Who sponsors clinical trials and where are they conducted?
Clinical trials can be sponsored or funded by, physicians, medical institutions, foundations, voluntary groups or pharmaceutical companies, in addition to federal agencies such as the National Institutes of Health (NIH), the Department of Defense (DOD), and the Department of Veteran’s Affairs (VA). Trials can take place in a variety of locations, such as hospitals, universities, doctors’ offices or community clinics.
Are clinical trials safe?
The Federal government sets rules for clinical trials to ensure that participants are treated as safely as possible. In addition, studies conducted at the University of Pennsylvania must be reviewed and approved by the Penn Institutional Review Board (IRB). An IRB is an independent committee of physicians, statisticians, community advocates and others who ensure that a clinical trial is ethical and the rights of study participants are protected. Research investigators must regularly update the IRB on the study’s progress. In addition, Penn Medicine’s Office of Clinical Research provides training for the clinical trial team and conducts audits of certain drug and device trials.
What is informed consent?

Informed consent is the process of learning the key facts about a clinical trial before deciding whether or not to participate. It is also a continuing process throughout the study to provide information for participants. To help someone decide whether or not to participate in a clinical trial, the research team explains the details of the study. Translation assistance is available. Then the clinical trial team provides the participant with an informed consent document with written details that were discussed about the study, such as its purpose, duration, requested procedures, key contacts, risks and potential benefits. The participant then decides whether or not to sign the document. Informed consent is not a contract; the participant can withdraw from the trial at any time.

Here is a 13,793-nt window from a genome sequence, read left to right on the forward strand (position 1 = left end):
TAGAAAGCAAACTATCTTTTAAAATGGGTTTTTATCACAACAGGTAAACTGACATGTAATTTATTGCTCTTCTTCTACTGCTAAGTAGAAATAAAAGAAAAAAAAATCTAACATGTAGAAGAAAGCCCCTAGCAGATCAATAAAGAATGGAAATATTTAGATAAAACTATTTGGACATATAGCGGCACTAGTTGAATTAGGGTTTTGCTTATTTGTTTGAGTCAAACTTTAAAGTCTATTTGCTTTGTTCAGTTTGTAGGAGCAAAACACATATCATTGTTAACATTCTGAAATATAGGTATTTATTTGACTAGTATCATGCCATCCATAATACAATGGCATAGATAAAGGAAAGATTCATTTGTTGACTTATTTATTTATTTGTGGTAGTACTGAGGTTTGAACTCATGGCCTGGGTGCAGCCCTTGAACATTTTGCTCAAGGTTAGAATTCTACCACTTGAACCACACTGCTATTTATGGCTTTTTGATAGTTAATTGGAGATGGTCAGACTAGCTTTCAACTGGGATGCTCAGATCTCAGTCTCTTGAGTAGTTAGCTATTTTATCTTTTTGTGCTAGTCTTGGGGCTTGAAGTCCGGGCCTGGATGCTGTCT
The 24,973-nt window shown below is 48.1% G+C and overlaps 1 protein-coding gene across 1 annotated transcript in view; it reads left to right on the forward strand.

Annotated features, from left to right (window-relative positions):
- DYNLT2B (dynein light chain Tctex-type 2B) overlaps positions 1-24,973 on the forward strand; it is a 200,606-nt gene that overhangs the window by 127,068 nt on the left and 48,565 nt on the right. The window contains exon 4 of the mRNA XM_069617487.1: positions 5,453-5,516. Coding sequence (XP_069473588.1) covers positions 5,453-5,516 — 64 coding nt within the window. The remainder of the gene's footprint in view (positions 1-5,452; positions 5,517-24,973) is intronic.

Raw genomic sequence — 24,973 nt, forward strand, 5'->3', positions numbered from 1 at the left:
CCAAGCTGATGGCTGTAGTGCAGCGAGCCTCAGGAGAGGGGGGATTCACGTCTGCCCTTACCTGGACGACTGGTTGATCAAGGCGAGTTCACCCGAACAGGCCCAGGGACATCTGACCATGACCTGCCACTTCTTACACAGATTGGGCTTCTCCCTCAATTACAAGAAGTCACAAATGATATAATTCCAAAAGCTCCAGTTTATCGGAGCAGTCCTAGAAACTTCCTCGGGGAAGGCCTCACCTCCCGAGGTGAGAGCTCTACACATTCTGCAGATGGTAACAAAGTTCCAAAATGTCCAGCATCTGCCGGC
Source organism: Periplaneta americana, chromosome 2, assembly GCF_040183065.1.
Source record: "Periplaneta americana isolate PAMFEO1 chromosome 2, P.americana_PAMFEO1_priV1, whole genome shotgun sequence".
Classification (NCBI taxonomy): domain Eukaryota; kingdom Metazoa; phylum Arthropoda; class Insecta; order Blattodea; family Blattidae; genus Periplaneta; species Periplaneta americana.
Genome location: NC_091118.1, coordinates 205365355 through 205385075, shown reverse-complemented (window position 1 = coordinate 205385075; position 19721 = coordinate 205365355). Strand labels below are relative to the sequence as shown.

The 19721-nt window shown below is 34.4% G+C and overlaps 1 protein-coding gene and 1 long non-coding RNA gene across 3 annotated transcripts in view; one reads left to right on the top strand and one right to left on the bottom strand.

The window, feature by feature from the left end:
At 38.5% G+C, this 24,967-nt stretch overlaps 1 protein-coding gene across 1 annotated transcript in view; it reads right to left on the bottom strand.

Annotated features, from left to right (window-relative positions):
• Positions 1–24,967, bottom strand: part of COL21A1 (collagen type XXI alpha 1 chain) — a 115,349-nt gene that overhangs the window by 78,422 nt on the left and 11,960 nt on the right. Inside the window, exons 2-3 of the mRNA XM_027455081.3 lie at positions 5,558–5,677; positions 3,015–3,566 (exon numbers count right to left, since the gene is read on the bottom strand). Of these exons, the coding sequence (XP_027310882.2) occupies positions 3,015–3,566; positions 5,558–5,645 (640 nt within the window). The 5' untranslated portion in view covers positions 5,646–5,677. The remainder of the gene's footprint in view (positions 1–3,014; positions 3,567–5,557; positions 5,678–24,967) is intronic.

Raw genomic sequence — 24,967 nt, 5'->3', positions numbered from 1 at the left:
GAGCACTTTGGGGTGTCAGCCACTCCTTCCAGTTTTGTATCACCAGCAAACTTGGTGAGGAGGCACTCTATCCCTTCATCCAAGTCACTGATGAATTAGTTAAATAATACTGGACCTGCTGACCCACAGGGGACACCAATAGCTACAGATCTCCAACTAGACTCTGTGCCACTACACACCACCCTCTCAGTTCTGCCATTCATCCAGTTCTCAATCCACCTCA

What are the risks of participating in a clinical trial?
Although efforts are made to control the risks to clinical trial participants, some risks may be unavoidable when studying new medical treatments. Researchers are required to give eligible participants complete and accurate information about what will happen during the trial so they are fully informed before giving consent to participate.

There are generally known and unknown risks associated with clinical trials, such as:

  • There may be unpleasant, serious, or even life-threatening side effects resulting from the study treatment.
  • The treatment may not be effective for the participant.
  • The protocol may require more of the participant’s time and attention than a standard treatment, including trips to the study site, more treatments, hospital stays or complex dosage requirements.

What happens after the trial?
Once all participants have completed the study and all data collected from the trial is properly entered into the trial database, the study data can be analyzed to determine the answer to the specific health question posed in the research study.


Who to Contact

Office of Clinical Research (OCR)
The OCR can assist you in identifying research participation opportunities. The OCR works closely with faculty who are conducting clinical research at University of Pennsylvania Healthy System to recruit research participants.

General Hours: Monday to Friday 9:00 a.m. – 5:00 p.m.
Phone:  215-662-4484

Institutional Review Board (IRB)
You may contact the IRB if you would like to learn more about the ethical conduct and oversight of human research studies.

General Hours:  Monday to Friday 9:00 a.m. – 5:00 p.m.
Phone: 215-573-2540